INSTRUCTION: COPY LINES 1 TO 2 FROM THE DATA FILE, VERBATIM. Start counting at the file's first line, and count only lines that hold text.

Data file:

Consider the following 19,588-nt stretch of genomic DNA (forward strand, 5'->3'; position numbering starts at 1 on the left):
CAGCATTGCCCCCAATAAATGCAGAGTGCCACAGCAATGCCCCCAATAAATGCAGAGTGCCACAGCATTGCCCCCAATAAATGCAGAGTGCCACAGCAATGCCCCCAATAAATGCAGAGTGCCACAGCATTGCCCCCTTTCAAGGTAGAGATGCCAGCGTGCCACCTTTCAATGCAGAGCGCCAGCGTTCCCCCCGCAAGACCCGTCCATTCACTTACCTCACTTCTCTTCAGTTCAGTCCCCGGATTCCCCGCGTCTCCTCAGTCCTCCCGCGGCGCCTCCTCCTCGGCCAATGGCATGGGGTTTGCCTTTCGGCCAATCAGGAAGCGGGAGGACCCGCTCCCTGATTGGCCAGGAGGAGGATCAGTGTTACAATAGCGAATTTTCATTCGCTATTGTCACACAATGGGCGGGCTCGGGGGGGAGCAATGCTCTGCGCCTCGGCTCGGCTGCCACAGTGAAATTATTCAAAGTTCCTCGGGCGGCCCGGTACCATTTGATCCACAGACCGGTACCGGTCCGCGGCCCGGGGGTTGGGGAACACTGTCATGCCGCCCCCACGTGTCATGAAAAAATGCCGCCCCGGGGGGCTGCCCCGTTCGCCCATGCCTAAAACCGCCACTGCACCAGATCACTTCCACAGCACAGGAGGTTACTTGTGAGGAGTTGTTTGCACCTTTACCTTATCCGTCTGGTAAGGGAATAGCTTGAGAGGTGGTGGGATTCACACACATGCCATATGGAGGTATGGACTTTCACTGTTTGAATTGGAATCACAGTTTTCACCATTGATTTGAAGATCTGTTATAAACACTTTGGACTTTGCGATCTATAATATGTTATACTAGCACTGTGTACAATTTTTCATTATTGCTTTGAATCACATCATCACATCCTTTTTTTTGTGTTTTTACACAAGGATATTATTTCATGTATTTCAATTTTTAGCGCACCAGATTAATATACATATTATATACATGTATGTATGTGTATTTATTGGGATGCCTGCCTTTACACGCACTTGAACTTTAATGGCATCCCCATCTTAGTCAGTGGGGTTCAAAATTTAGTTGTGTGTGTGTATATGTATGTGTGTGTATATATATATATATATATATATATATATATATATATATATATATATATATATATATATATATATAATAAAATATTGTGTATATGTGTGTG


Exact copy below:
Consider the following 19,588-nt stretch of genomic DNA (forward strand, 5'->3'; position numbering starts at 1 on the left):
CAGCATTGCCCCCAATAAATGCAGAGTGCCACAGCAATGCCCCCAATAAATGCAGAGTGCCACAGCATTGCCCCCAATAAATGCAGAGTGCCACAGCAATGCCCCCAATAAATGCAGAGTGCCACAGCATTGCCCCCTTTCAAGGTAGAGATGCCAGCGTGCCACCTTTCAATGCAGAGCGCCAGCGTTCCCCCCGCAAGACCCGTCCATTCACTTACCTCACTTCTCTTCAGTTCAGTCCCCGGATTCCCCGCGTCTCCTCAGTCCTCCCGCGGCGCCTCCTCCTCGGCCAATGGCATGGGGTTTGCCTTTCGGCCAATCAGGAAGCGGGAGGACCCGCTCCCTGATTGGCCAGGAGGAGGATCAGTGTTACAATAGCGAATTTTCATTCGCTATTGTCACACAATGGGCGGGCTCGGGGGGGAGCAATGCTCTGCGCCTCGGCTCGGCTGCCACAGTGAAATTATTCAAAGTTCCTCGGGCGGCCCGGTACCATTTGATCCACAGACCGGTACCGGTCCGCGGCCCGGGGGTTGGGGAACACTGTCATGCCGCCCCCACGTGTCATGAAAAAATGCCGCCCCGGGGGGCTGCCCCGTTCGCCCATGCCTAAAACCGCCACTGCACCAGATCACTTCCACAGCACAGGAGGTTACTTGTGAGGAGTTGTTTGCACCTTTACCTTATCCGTCTGGTAAGGGAATAGCTTGAGAGGTGGTGGGATTCACACACATGCCATATGGAGGTATGGACTTTCACTGTTTGAATTGGAATCACAGTTTTCACCATTGATTTGAAGATCTGTTATAAACACTTTGGACTTTGCGATCTATAATATGTTATACTAGCACTGTGTACAATTTTTCATTATTGCTTTGAATCACATCATCACATCCTTTTTTTTGTGTTTTTACACAAGGATATTATTTCATGTATTTCAATTTTTAGCGCACCAGATTAATATACATATTATATACATGTATGTATGTGTATTTATTGGGATGCCTGCCTTTACACGCACTTGAACTTTAATGGCATCCCCATCTTAGTCAGTGGGGTTCAAAATTTAGTTGTGTGTGTGTATATGTATGTGTGTGTATATATATATATATATATATATATATATATATATATATATATATATATATATATATATATATATAATAAAATATTGTGTATATGTGTGTG